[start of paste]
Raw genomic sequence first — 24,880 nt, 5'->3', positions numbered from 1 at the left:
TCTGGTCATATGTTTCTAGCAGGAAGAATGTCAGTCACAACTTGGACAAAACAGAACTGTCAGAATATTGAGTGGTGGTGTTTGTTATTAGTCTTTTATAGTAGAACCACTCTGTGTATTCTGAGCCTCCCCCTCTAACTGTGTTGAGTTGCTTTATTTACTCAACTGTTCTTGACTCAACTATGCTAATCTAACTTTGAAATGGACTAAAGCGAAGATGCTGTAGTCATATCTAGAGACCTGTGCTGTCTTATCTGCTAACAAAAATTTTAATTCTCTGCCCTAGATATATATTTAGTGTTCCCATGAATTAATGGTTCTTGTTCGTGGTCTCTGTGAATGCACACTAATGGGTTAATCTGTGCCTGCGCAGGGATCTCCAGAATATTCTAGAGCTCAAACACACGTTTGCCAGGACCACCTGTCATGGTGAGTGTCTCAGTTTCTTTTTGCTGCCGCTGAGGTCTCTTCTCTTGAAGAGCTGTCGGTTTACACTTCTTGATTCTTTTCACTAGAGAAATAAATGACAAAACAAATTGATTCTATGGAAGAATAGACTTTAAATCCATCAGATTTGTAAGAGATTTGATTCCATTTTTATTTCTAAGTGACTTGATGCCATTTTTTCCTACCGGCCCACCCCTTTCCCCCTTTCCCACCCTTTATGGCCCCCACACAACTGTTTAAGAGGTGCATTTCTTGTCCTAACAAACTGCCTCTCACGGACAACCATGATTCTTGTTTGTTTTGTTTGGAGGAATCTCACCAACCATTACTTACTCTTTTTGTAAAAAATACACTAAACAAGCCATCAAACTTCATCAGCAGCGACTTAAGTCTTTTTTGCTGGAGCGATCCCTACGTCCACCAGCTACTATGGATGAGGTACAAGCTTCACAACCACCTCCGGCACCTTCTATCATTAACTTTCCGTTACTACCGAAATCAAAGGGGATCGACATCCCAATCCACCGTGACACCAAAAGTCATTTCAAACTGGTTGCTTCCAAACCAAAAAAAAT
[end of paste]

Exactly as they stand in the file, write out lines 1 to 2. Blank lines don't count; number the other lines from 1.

Raw genomic sequence first — 24,880 nt, 5'->3', positions numbered from 1 at the left:
TCTGGTCATATGTTTCTAGCAGGAAGAATGTCAGTCACAACTTGGACAAAACAGAACTGTCAGAATATTGAGTGGTGGTGTTTGTTATTAGTCTTTTATAGTAGAACCACTCTGTGTATTCTGAGCCTCCCCCTCTAACTGTGTTGAGTTGCTTTATTTACTCAACTGTTCTTGACTCAACTATGCTAATCTAACTTTGAAATGGACTAAAGCGAAGATGCTGTAGTCATATCTAGAGACCTGTGCTGTCTTATCTGCTAACAAAAATTTTAATTCTCTGCCCTAGATATATATTTAGTGTTCCCATGAATTAATGGTTCTTGTTCGTGGTCTCTGTGAATGCACACTAATGGGTTAATCTGTGCCTGCGCAGGGATCTCCAGAATATTCTAGAGCTCAAACACACGTTTGCCAGGACCACCTGTCATGGTGAGTGTCTCAGTTTCTTTTTGCTGCCGCTGAGGTCTCTTCTCTTGAAGAGCTGTCGGTTTACACTTCTTGATTCTTTTCACTAGAGAAATAAATGACAAAACAAATTGATTCTATGGAAGAATAGACTTTAAATCCATCAGATTTGTAAGAGATTTGATTCCATTTTTATTTCTAAGTGACTTGATGCCATTTTTTCCTACCGGCCCACCCCTTTCCCCCTTTCCCACCCTTTATGGCCCCCACACAACTGTTTAAGAGGTGCATTTCTTGTCCTAACAAACTGCCTCTCACGGACAACCATGATTCTTGTTTGTTTTGTTTGGAGGAATCTCACCAACCATTACTTACTCTTTTTGTAAAAAATACACTAAACAAGCCATCAAACTTCATCAGCAGCGACTTAAGTCTTTTTTGCTGGAGCGATCCCTACGTCCACCAGCTACTATGGATGAGGTACAAGCTTCACAACCACCTCCGGCACCTTCTATCATTAACTTTCCGTTACTACCGAAATCAAAGGGGATCGACATCCCAATCCACCGTGACACCAAAAGTCATTTCAAACTGGTTGCTTCCAAACCAAAAAAAAT